God's Calendar


Christmas celebrates the birth of the Second Person of the Holy Trinity, which is what Christmas is, though that may be beyond the grasp of many nice people gazing into the windows of Macy's and Lord & Taylor.

Those who keep Advent in penitential preparation for Christmas will not be too exhausted to keep the full twelve days of the real Christmas.

The Feast of the Mother of God thanks the Lady whom Our Lord allowed us to adopt as our mother as he was dying on the Cross. Christ our brother wanted us to have His mother as ours. She was His by divine predilection. She is ours as a gift.

As we must admit in our humbler moments, God knows more than we do, and so He prepared the world for the entrance of Christ into it as a man, born of a woman. He seems even to have set up the pagans for it by intuition. Saint Boniface cut down the tree that the pagan German tribes worshiped as a god, but then he lit it with candles as a sign of the Light that is Christ. That, some say, is how we got the Christmas tree. Various dates were observed as New Year's Day until the papal revision of the calendar in 1582 restored Julius Caesar's configuration of January 1. Some Protestant countries did not catch up until 1752. But the Feast of the Annunciation on March 25 was kept as the moment of Christ's conception, as it was the traditional Hebrew date Nisan 15 for the creation of the world. Many court calendars and fiscal years still begin then.

St. Thomas Aquinas says (Summa Theologiae, I, art. 8) that grace does not destroy nature but builds upon it. Pagan celebrations of the New Year only need God's loving power to transform raucous revels into graceful dancing for the beautiful Lady who bore Our Saviour.

Some extreme heretics would not celebrate Christmas because they thought it was just an update of the pagan Roman feast of Saturnalia, along with Druid Yule logs and mistletoe and such. But God has taken these and changed them by His grace into something closer to lovely sacramental reminders of Christian truth. The dating of Christmas may have had nothing to do with the pagan Roman orgies of Saturnalia beginning on December 17. After all, December 25 was a week later. There was a pagan feast of the birth of the Invincible Sun (Dies Natalis Solis Invicti), started in 278, but this became widespread only in 360 as a reaction against the spread of Christianity. So the pagans may in fact have been reacting against the Christian feast of Our Lord's birth.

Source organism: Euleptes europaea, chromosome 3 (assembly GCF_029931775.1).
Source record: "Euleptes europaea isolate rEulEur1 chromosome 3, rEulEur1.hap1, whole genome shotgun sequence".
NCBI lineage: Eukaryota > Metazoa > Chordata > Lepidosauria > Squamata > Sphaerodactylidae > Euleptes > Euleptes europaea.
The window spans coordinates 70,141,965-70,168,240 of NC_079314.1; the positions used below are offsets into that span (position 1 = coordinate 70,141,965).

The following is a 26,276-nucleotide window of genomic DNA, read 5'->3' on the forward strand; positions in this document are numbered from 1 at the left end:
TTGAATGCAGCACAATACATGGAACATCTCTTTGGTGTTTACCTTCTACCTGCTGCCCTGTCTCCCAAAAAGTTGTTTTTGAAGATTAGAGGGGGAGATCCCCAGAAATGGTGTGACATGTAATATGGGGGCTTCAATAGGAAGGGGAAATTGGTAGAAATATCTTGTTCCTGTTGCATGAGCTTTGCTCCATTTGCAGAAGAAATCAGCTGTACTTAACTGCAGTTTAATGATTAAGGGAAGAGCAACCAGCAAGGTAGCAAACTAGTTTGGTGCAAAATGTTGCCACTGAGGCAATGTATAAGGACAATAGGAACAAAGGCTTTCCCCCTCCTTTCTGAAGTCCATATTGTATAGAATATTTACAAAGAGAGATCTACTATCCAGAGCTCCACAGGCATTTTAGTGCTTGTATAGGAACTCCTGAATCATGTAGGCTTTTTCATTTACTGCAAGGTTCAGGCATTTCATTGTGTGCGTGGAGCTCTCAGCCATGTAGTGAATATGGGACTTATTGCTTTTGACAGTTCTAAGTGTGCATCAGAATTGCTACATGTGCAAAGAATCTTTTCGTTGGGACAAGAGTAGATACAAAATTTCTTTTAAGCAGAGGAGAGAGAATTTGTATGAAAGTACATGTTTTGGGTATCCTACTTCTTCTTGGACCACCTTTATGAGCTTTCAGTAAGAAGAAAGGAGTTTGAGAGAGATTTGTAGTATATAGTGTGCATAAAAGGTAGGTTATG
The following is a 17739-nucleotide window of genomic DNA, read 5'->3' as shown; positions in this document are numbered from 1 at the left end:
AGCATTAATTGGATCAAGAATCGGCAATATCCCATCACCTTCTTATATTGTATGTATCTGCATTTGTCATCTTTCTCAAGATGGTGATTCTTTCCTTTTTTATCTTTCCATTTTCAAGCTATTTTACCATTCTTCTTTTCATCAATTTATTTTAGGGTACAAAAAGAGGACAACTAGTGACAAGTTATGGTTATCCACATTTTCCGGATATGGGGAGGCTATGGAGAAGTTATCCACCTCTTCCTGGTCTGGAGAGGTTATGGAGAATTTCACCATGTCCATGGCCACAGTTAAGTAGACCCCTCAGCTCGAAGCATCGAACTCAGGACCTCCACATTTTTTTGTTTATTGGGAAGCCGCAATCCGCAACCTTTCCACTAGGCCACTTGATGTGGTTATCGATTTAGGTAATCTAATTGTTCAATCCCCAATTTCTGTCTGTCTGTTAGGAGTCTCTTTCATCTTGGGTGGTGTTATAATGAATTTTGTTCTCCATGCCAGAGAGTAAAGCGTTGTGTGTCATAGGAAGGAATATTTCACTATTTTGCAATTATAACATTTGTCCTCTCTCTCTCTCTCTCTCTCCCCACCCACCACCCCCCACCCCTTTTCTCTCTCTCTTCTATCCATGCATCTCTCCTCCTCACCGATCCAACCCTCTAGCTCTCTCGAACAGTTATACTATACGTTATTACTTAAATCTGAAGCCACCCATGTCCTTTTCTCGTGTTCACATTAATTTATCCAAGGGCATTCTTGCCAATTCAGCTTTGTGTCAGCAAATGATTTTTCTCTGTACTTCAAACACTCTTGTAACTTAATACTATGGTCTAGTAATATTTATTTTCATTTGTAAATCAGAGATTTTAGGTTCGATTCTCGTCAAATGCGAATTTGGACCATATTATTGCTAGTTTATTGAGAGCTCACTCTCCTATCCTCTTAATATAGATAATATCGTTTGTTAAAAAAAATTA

What matters is that we are pagans if we do not adore Our Lord, born to save us, and do not venerate his mother, who now is our mother.




Father George William Rutler. "God's Calendar." From the Pastor (January 1, 2012).

Reprinted with permission of Father George W. Rutler.


Father Rutler received priestly ordination in 1981. Born in 1945 and reared in the Episcopal tradition, Father Rutler was an Episcopal priest for nine years. He was received into the Catholic Church in 1979 and was sent to the North American College in Rome for seminary studies. Father Rutler graduated from Dartmouth, where he was a Rufus Choate Scholar, and took advanced degrees at the Johns Hopkins University and the General Theological Seminary. He holds several degrees from the Gregorian and Angelicum Universities in Rome, including the Pontifical Doctorate in Sacred Theology, and studied at the Institut Catholique in Paris. In England, in 1988, the University of Oxford awarded him the degree Master of Studies. From 1987 to 1989 he was regular preacher to the students, faculty, and townspeople of Oxford. Cardinal Egan appointed him Pastor of the Church of Our Saviour, effective September 17, 2001.

Since 1988 his weekly television program has been broadcast worldwide on EWTN. Father Rutler has published 17 books, including: Cloud of Witnesses - Dead People I Knew When They Were Alive, Coincidentally: Unserious Reflections on Trivial Connections, A Crisis of Saints: Essays on People and Principles, Brightest and Best, Saint John Vianney: The Cure D'Ars Today, Crisis in Culture, and Adam Danced: The Cross and the Seven Deadly Sins.

Copyright © 2012 Father George W. Rutler

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